Thus, FIG. 1 shows a substrate 10 having an ablation coating according to the invention and illustrated at 12, applied to the surface 14 thereof. During ablation, as illustrated in FIG. 2, the resin component is transformed into a char layer 16 over which is disposed the protective net 18 formed by fusion of the silica fibers by the boron compound or oxide as noted above. This maintains the char layer I6 in place to protect the substrate l and provides a cool inner wall 20 of such substrate.
In FIG. 3 employing a conventional prior art ablation coating, during the ablation period when the ablation coating is subjected to high temperatures causing decomposition of the resin base, a protective net such as 18 in FIG. 2, is not formed and the surface 22 of the char layer 24 in FIG. 2 is unprotected and is eroded away as indicated at 26 by the high velocity high temperature ablation gases, leaving the adjacent surface 14 of the substrate essentially unprotected to thereby substantially raise the temperature of the opposite wall 20 of the substrate.
It will be understood that the showings in the drawing are exaggerated for purposes of greater clarity.
The following are examples of practice of the invention.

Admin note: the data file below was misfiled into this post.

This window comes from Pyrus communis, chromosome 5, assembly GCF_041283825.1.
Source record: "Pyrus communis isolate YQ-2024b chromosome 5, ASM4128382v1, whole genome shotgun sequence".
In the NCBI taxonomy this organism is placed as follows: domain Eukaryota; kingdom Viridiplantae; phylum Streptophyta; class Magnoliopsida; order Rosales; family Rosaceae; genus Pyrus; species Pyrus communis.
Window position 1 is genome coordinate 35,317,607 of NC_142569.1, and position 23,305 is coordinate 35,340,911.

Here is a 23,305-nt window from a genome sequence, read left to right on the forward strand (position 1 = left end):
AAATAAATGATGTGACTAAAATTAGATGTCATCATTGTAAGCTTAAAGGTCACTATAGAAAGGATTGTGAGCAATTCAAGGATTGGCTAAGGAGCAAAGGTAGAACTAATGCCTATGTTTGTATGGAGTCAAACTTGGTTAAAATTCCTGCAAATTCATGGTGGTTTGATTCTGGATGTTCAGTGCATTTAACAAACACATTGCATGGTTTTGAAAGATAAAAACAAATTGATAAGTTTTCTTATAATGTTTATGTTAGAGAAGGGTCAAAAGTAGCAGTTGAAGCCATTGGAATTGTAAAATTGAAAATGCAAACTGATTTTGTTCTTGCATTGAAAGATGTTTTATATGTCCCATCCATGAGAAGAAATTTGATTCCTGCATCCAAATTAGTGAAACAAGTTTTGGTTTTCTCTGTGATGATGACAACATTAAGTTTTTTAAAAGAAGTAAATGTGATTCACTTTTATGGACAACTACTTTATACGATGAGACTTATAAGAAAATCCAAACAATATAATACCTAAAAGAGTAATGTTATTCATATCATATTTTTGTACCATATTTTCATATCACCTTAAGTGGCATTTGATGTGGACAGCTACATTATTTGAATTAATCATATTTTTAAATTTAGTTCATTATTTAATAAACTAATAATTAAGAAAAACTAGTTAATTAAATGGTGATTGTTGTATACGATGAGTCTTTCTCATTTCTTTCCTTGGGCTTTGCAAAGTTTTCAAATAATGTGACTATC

In the following examples, steel plates were used as substrates, such plates being 1% inch in width, 6 /2 inches long and 1/16 inch thick. The ablative coating composition was applied to one surface of the plates, forming a A inch thick coating. Following application of the coating, the coating was cured at a suitable tern perature.
For testing purposes, a pebble bed heater was employed and air was blown through the bed and through a discharge nozzle at a velocity of approximately Mach 2 and at a temperature of between about 3,600 and 3,800F. The steel test specimens containing the respective ablative coatings were placed in approxi mately inclination to the vertical and about Va inch from the lower end of the air discharge nozzle. The air jet was applied for a period ranging from about 6 seconds to about seconds.
The cold wall ablative effectiveness 0* is the value in BTU/lb, measured as the product of the heat flux and exposure time divided by the product of the density of the material and the ablative depth. The higher the value of 0*. the greater the ablative effectiveness.
EXAMPLE I The following compositions after curing were each tested for ablative effectiveness in the manner described above, and their respective 0* values are set forth below. The period of ablation was 6 seconds for the specimens coated with Compositions A, B, C, D and G. For those specimens coated with Compositions E and F. the ablation time was 12 seconds.